2.   post :add, :color => { :name => '', :hex => '#123456' }
  3.   assert_template 'add'
  4.   assert_select "div[id=errorExplanation]" do
  5.     assert_select "ul" do
  6.       assert_select "li", 'Name is not present'
  7.     end
  8.   end
  9. end

 

Scraping

Several options are available, but oh so popular is why's Hpricot. It's fast and enjoyable (although I experienced no joy while learning how to use it =) It also happens to be used in some of the other scraping/navigating libraries (WWW::Mechanize [rdoc] and scRUBYt!).

 

Some Thoughts...

So if your just concerned with testing use HTML::Selector and the built in asserts. If you have to do very basic screen scraping I would also suggest going with HTML::Selector (as long as speed is not an issue and the scraping is basic) with open-uri or curb for fetching the pages.

For more serious screen scraping bust out Hpricot and if you need to navigate pages via automation use WWW::Mechanize (Mechanize also uses Hpricot so all of that Hpricot knowledge you've absorbed is directly applicable. Mechanize is Hpricot with the ability to click). Don't worry about scRUBYt!. It's more of a pain to figure out than it's worth (but maybe I'm wrong about it. Any good examples/write-ups?).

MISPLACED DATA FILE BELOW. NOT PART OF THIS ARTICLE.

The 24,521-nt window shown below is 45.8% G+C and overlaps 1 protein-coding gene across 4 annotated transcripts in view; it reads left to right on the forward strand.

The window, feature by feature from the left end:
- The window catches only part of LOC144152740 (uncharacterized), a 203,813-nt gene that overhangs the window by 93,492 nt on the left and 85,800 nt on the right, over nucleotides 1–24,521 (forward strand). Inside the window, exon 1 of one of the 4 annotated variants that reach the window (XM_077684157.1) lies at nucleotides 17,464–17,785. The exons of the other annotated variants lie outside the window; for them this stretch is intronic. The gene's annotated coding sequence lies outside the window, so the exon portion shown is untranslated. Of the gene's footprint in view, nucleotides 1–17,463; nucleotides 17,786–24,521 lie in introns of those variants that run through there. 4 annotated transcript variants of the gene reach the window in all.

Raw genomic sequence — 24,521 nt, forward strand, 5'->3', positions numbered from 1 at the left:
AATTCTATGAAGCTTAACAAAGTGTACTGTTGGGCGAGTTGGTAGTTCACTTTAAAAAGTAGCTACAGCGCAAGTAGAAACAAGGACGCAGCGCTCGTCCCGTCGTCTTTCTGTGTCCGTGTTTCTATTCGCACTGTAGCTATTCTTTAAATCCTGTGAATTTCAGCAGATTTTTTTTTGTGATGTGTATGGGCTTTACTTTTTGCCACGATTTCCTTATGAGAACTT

Hpricot with CSS selector

RUBY:
  1. divs = (doc/"div[@style*='font-weight:'][text()*='$'").inner_html
  2. divs.each do |div|
  3.   if div =~ /\$[0-9]?[0-9]\.[0-9][0-9]/
  4.     self.price = div.to_s.sub('$', '')
  5.   end
  6. end

Hpricot search with XPath

RUBY:
  1. require 'hpricot'
  2. require 'open-uri'
  3. doc = Hpricot(URI.parse("http://google.com/").read)
  4.  
  5. doc.search("/html/body//p")
  6. doc.search("//p")
  7. doc.search("//p/a")
  8. doc.search("//a[@src]")
  9. doc.search("//a[@src='google.com']")

Using Mechanize to do a search on google

RUBY:
  1. require 'rubygems'
  2. require 'mechanize'